Since last week, the Democratic party has been roiled by accusations from former Democratic National Committee chair Donna Brazile alleging that the Hillary Clinton campaign used fundraising agreements to move money into its coffers and exert influence over the party.
Since Politico first published Brazile’s account, blame among the Democrats has been cast in all directions, with former Bernie Sanders officials claiming the process was rigged, and former Clinton backers suggesting the arrangement had been mischaracterized.
But one party seemed to escape blame, despite a historic and key role in the scandal: the Supreme Court.
Back in 2014, the high court ruled on a monumental campaign finance case known as McCutcheon v. Federal Election Commission. Though the case was seen as a huge blow in campaign finance reform circles, it made only minor waves compared to the reactions that followed the court’s last major case on the issue: Citizen’s United v. Federal Election Commission.
But McCutcheon had a profound impact on the 2016 election.
How McCutcheon upended the way candidates and parties raise money
In the 5-4 McCutcheon decision, the court ruled that, while federal caps on how much a person can donate to a candidate were constitutional, aggregate caps on how much they could give to multiple candidates and parties were not.
Under U.S. election law, a person is allowed to give a single candidate no more than $2,600 for a primary and another $2,600 for a general election bid, or $5,200 in total.
In addition, a person can give up to $32,400 to a national party, such as the Democratic or Republican National Committees.
Before the McCutcheon ruling, donors also faced additional caps on all spending for an election cycle, allowing donors to give no more than $48,600 in total to all federal candidates they support and no more than $74,600 to all parties and political action committees.
In McCutcheon, the court kept the individual contribution limits but jettisoned the aggregate limits — essentially allowing wealthy donors to spend as much money as they want in an election, so long as they spread it out across a number of candidates and parties.
But there was also a loophole to get around those individual limits. So-called joint-fundraising agreements — wherein candidates and parties fundraise together and split the proceeds — were becoming increasingly popular, even before the McCutcheon ruling.
After McCutcheon, these were poised to essentially become slush funds. The rules for joint fundraising agreements hold that donors still have to comply with the individual contribution limits for each candidate or party in the agreement. But after the cash is donated, it can be divided any way those involved in the agreement see fit.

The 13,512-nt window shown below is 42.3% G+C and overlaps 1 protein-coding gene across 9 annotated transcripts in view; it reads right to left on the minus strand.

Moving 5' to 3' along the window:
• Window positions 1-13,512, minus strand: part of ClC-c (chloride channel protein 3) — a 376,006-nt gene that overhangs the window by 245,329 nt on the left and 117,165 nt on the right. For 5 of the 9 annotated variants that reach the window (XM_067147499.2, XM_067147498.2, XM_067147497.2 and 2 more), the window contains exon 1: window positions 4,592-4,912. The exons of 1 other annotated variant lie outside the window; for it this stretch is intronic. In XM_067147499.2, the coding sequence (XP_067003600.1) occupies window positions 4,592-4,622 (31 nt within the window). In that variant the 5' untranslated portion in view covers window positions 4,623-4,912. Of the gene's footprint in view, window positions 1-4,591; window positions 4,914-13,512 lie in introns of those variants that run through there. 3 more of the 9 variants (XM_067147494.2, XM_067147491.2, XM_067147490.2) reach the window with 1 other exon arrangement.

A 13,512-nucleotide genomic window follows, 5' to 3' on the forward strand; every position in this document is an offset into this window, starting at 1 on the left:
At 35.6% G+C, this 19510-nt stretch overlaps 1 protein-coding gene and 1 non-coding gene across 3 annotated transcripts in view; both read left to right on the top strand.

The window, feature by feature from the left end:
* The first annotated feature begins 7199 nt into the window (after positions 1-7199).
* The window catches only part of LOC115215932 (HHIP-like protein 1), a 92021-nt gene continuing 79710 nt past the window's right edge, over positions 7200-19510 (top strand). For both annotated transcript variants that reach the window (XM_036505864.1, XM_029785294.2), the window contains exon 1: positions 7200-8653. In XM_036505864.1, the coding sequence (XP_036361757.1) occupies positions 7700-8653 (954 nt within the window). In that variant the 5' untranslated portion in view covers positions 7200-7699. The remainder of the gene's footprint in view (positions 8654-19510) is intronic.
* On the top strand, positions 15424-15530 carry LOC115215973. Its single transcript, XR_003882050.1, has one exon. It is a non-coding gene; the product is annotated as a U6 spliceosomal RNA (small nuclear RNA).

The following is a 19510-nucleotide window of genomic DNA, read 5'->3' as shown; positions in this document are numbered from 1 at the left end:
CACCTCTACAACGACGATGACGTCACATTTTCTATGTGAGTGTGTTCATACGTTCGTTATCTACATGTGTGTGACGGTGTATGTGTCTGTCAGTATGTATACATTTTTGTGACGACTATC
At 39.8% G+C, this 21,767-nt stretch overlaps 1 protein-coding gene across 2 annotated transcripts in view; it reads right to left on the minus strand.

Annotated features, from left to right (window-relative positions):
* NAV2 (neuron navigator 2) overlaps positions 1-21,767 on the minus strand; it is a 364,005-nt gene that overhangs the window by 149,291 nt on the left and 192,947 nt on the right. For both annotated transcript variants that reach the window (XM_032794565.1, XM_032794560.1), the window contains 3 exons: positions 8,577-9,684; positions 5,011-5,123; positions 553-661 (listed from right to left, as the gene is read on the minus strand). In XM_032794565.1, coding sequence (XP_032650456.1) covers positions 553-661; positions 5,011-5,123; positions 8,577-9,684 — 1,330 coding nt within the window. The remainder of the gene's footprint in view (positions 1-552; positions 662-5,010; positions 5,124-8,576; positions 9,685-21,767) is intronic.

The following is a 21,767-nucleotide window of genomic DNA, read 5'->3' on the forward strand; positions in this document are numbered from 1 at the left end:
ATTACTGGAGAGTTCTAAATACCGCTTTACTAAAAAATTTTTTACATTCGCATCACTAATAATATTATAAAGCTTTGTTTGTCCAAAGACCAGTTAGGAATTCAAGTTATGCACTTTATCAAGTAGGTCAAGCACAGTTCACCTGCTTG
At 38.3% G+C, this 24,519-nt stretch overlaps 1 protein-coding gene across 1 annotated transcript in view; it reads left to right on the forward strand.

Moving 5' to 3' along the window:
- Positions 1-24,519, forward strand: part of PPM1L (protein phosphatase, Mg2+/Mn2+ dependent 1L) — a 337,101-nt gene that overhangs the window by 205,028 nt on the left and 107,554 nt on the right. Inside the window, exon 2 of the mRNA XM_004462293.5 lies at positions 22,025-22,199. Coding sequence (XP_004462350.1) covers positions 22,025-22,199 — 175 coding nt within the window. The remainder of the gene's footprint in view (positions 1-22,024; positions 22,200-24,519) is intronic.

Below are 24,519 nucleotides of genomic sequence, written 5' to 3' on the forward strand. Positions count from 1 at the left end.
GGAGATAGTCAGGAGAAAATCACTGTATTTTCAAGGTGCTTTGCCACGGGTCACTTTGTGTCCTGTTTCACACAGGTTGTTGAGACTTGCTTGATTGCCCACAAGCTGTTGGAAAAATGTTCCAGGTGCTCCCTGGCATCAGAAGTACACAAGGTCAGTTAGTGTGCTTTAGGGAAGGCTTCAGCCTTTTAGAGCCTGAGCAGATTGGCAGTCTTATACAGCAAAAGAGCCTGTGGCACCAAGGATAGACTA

Meaning, for example, if a presidential candidate could pull together enough candidates and parties to enter into a joint fundraising agreement together, he or she could accept massive checks well beyond what individual contribution limits allowed.
How the Clinton campaign used the McCutcheon ruling to raise massive amounts of cash
It turns out, that’s precisely what the Clinton campaign did. By entering into a joint fundraising agreement with 40 state parties, the campaign could accept huge checks from wealthy donors without having to worry about contribution limits.
By July, nearly $142 million had been raised through the agreement, with the vast majority of funds going to the Clinton campaign — and the cash-strapped DNC it had been influencing. Only $800,000, or about half a percent of the money, had gone to the 40 state parties whose participation in the agreement made the high dollar donations possible.
When Wikileaks released a trove of hacked DNC emails, it was revealed that the committee had sought to hide the details of the agreement from the public. At the time Politico reports that this led the Sanders campaign to accuse the Clinton campaign of “money laundering.”
If McCutcheon hadn’t happened, and aggregate contribution limits had still been in place, such a giant joint fundraising agreement would not have been an appealing fundraising strategy.
Meaning, state parties would be free to fundraise throughout the election without funneling cash into the coffers of a failed presidential campaign, and a DNC that had been nearly bankrupted by its previous chair.
Instead, the Supreme Court created incentives for powerful presidential campaigns to use their influence over other party organizations to create a giant slush fund for big donors.